Like a lot of the music he takes cues from, Caprison is unfailingly earnest. His vocals, which are said to explore "the oppressive nature of history" but are often nearly unintelligible, can quaver off-key, like on opener "Rain." The production outpaces the vocals—this is big-budget industrial that borrows more from the pop-inflected style of Nine Inch Nails than, say, Ministry or Skinny Puppy. Caprison eerily resembles Trent Reznor as his voice rises to a scream. The title and sound of "Things Fall Apart" also echoes NIN: its mix of guitars and synths collect into tidal waves that bring to mind 1999's The Fragile.
On A Ruse Of Power, Caprison's melodies and arrangements make a big leap from his past work. The drunken romanticism of "Wintertime" is overwhelming, "Purpleman" approximates the gaudy majesty of bands like Cold Cave, and the fantastic interlude "Carcrash," a hissing ambient piece, makes a big impression in its brief runtime.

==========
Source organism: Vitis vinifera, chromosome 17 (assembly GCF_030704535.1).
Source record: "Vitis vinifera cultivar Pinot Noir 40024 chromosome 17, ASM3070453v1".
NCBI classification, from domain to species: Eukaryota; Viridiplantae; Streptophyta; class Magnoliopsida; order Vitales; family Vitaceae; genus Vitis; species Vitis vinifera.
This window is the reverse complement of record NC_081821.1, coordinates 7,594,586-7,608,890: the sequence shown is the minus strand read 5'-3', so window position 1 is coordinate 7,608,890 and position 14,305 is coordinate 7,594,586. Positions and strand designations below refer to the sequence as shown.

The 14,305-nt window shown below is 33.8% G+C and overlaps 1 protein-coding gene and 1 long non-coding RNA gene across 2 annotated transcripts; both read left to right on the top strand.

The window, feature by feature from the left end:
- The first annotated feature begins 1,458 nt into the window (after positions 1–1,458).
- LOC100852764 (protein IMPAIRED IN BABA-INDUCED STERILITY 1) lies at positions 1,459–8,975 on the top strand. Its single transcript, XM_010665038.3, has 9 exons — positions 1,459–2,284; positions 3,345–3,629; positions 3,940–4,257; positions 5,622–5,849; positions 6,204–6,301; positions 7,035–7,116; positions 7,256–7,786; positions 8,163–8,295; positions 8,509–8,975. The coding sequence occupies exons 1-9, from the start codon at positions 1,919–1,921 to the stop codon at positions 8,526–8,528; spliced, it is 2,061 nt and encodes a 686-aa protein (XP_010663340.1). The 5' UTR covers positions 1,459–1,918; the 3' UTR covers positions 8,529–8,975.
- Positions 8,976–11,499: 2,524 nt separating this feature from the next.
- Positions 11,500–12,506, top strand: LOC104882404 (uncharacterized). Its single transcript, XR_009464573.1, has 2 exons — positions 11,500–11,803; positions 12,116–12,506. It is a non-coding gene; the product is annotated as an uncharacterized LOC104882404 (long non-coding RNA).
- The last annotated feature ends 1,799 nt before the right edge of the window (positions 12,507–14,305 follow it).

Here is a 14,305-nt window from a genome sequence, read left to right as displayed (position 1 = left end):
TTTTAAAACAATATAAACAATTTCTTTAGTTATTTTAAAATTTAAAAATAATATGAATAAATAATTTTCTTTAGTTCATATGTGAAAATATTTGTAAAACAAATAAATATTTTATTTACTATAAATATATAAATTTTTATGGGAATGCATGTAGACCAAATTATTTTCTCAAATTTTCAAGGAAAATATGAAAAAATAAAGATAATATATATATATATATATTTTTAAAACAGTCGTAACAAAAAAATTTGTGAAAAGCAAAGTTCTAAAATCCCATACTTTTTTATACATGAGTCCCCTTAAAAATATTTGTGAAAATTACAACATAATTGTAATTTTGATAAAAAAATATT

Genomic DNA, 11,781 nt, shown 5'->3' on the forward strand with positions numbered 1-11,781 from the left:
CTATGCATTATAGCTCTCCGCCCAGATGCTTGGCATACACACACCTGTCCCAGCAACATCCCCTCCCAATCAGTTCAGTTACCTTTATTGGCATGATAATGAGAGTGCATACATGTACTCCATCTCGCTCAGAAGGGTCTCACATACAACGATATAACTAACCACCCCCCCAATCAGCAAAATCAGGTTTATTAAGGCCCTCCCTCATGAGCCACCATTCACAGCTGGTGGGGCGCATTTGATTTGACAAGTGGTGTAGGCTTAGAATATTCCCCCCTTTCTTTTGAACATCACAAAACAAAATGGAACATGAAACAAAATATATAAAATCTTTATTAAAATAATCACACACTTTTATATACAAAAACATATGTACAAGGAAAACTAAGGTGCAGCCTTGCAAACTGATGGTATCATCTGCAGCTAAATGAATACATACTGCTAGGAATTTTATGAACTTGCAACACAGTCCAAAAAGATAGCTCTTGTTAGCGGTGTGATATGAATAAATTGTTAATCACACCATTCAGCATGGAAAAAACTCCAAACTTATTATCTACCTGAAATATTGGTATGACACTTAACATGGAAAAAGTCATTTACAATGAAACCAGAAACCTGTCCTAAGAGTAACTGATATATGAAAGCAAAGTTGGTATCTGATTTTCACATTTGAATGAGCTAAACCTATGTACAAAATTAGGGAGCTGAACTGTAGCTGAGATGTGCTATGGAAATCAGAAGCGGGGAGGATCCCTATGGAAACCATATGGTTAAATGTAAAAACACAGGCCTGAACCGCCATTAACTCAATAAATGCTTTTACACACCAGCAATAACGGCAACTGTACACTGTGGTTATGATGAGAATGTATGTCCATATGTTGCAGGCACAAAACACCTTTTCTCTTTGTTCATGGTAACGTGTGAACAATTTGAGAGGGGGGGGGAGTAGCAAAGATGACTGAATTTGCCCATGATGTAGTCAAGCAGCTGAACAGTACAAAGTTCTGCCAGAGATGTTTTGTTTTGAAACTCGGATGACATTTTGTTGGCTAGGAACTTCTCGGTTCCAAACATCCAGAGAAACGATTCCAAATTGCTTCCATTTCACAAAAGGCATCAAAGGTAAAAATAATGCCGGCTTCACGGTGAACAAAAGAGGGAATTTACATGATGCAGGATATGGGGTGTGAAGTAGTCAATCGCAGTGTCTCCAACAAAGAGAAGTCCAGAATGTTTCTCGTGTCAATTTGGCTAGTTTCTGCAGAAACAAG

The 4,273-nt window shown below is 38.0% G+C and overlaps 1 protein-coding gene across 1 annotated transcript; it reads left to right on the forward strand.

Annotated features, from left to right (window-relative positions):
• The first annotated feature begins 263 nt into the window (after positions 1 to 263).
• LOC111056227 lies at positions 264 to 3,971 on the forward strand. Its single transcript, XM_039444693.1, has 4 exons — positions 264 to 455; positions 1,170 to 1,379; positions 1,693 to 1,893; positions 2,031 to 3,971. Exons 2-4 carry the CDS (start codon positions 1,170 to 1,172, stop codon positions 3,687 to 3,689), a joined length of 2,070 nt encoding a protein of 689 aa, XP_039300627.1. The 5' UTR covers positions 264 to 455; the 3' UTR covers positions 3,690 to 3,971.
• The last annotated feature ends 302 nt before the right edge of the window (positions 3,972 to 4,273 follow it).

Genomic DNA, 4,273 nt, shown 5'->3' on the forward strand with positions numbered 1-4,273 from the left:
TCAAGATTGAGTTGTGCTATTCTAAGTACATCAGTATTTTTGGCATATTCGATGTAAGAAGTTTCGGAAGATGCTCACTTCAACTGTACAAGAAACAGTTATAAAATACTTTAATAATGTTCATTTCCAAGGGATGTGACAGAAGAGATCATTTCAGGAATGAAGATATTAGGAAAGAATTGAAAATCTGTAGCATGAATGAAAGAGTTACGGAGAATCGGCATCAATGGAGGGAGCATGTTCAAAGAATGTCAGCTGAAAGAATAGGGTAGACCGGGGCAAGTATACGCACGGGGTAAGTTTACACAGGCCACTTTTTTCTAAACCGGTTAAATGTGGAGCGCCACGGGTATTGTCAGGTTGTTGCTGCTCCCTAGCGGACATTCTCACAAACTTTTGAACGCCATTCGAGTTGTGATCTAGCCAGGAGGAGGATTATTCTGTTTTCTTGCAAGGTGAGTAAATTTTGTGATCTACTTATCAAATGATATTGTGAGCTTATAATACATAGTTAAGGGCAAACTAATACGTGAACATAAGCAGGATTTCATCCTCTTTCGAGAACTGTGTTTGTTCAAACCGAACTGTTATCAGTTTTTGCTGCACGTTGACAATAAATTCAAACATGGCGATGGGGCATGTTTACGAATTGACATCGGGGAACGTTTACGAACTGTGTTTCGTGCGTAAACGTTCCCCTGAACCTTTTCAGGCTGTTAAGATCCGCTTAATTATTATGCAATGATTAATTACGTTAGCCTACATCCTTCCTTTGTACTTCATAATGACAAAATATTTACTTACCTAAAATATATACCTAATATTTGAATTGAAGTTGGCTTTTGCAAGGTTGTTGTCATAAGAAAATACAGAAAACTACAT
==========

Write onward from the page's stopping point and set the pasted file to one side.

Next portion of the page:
The most staggering moment is "Theia Collides With Earth, The Birth Of Apophenia, Nomenclature," a slice of industrial black metal that recalls the experimental Norwegian band Thorns. It's also a moment when Caprison transcends his influences: instead of black metal's straight-ahead chug, Caprison throws in white-hot trap hi-hats. That little touch helps align A Ruse Of Power with the other music on NON. The overdriven trance synths of "Tapestry" are just as impressive, but the vocal, an attempted metal growl that weirdly resembles Yoda, could turn off listeners. (Caprison pulls it off better on "Purpleman.")
Much of A Ruse Of Power feels like it's working towards something bigger. Caprison is a talented artist with a wide purview, but he's still honing his tools. Even if it doesn't succeed at everything it tries, A Ruse Of Power is an exciting record in the sector of political, identity-centric electronic music. Many of the NON affiliates attempt to embed their ideologies into dance music, but Caprison blows that apart, speaking in the extreme but familiar languages of metal and industrial. Like reading someone's diary, it's intensely personal and not always comfortable.